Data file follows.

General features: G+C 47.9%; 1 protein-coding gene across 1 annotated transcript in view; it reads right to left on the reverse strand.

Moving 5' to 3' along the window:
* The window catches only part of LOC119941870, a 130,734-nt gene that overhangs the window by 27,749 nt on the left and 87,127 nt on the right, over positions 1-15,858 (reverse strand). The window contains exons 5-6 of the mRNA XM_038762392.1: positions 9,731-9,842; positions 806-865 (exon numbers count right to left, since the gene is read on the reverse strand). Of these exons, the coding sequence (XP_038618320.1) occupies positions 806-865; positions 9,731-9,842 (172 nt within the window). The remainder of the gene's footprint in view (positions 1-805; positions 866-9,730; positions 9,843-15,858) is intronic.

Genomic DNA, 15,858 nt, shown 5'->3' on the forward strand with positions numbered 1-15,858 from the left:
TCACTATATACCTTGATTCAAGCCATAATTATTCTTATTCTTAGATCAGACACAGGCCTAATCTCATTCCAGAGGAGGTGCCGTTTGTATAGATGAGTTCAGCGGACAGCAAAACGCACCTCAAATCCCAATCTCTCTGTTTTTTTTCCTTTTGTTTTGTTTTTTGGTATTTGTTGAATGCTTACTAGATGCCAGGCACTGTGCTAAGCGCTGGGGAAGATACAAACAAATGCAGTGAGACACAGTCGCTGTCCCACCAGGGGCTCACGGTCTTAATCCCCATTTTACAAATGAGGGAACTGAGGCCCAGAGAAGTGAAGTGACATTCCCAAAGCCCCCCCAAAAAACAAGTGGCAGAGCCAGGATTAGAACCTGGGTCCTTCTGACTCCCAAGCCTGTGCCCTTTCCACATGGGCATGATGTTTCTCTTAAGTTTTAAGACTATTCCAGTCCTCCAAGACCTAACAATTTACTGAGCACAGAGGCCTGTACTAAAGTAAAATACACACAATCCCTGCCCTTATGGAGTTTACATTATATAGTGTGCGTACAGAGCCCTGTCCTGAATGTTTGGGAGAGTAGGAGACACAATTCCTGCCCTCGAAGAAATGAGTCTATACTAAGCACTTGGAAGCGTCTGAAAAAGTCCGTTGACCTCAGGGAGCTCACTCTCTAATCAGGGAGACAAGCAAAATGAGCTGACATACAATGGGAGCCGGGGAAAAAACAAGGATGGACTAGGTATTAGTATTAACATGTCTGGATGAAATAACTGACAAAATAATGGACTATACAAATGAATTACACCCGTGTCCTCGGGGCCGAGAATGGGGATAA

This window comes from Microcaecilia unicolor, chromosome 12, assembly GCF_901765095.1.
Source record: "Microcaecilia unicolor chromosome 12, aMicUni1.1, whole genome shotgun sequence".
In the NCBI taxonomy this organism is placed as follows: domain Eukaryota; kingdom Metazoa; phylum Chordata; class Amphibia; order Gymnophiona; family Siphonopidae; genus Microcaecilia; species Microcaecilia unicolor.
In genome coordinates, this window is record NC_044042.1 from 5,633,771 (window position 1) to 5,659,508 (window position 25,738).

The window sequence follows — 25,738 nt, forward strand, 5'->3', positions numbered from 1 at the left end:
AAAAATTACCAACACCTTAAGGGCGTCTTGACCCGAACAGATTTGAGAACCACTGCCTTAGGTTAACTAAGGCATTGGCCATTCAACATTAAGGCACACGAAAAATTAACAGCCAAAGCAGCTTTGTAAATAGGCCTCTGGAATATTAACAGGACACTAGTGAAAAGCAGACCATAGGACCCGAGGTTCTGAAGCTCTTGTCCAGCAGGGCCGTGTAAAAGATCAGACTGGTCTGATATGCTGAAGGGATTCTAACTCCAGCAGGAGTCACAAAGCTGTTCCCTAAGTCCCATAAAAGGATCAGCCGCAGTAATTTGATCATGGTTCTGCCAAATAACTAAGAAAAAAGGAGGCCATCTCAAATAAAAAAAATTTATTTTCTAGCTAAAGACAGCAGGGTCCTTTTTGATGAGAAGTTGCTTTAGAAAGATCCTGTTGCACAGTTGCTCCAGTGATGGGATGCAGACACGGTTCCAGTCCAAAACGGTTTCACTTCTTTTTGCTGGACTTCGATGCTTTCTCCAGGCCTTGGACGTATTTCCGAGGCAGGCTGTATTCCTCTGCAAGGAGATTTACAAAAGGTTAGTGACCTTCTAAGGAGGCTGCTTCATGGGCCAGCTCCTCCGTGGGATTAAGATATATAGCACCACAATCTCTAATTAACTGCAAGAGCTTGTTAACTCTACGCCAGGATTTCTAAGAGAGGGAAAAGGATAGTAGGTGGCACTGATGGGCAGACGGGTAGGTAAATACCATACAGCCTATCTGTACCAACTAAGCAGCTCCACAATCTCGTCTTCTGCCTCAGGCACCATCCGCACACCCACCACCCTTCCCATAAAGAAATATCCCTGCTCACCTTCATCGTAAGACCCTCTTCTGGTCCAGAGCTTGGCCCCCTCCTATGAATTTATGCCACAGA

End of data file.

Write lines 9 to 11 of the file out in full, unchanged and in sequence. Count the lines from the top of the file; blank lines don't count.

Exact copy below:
In genome coordinates, this window is record NC_044042.1 from 5,633,771 (window position 1) to 5,659,508 (window position 25,738).

The window sequence follows — 25,738 nt, forward strand, 5'->3', positions numbered from 1 at the left end:
AAAAATTACCAACACCTTAAGGGCGTCTTGACCCGAACAGATTTGAGAACCACTGCCTTAGGTTAACTAAGGCATTGGCCATTCAACATTAAGGCACACGAAAAATTAACAGCCAAAGCAGCTTTGTAAATAGGCCTCTGGAATATTAACAGGACACTAGTGAAAAGCAGACCATAGGACCCGAGGTTCTGAAGCTCTTGTCCAGCAGGGCCGTGTAAAAGATCAGACTGGTCTGATATGCTGAAGGGATTCTAACTCCAGCAGGAGTCACAAAGCTGTTCCCTAAGTCCCATAAAAGGATCAGCCGCAGTAATTTGATCATGGTTCTGCCAAATAACTAAGAAAAAAGGAGGCCATCTCAAATAAAAAAAATTTATTTTCTAGCTAAAGACAGCAGGGTCCTTTTTGATGAGAAGTTGCTTTAGAAAGATCCTGTTGCACAGTTGCTCCAGTGATGGGATGCAGACACGGTTCCAGTCCAAAACGGTTTCACTTCTTTTTGCTGGACTTCGATGCTTTCTCCAGGCCTTGGACGTATTTCCGAGGCAGGCTGTATTCCTCTGCAAGGAGATTTACAAAAGGTTAGTGACCTTCTAAGGAGGCTGCTTCATGGGCCAGCTCCTCCGTGGGATTAAGATATATAGCACCACAATCTCTAATTAACTGCAAGAGCTTGTTAACTCTACGCCAGGATTTCTAAGAGAGGGAAAAGGATAGTAGGTGGCACTGATGGGCAGACGGGTAGGTAAATACCATACAGCCTATCTGTACCAACTAAGCAGCTCCACAATCTCGTCTTCTGCCTCAGGCACCATCCGCACACCCACCACCCTTCCCATAAAGAAATATCCCTGCTCACCTTCATCGTAAGACCCTCTTCTGGTCCAGAGCTTGGCCCCCTCCTATGAATTTATGCCACAGA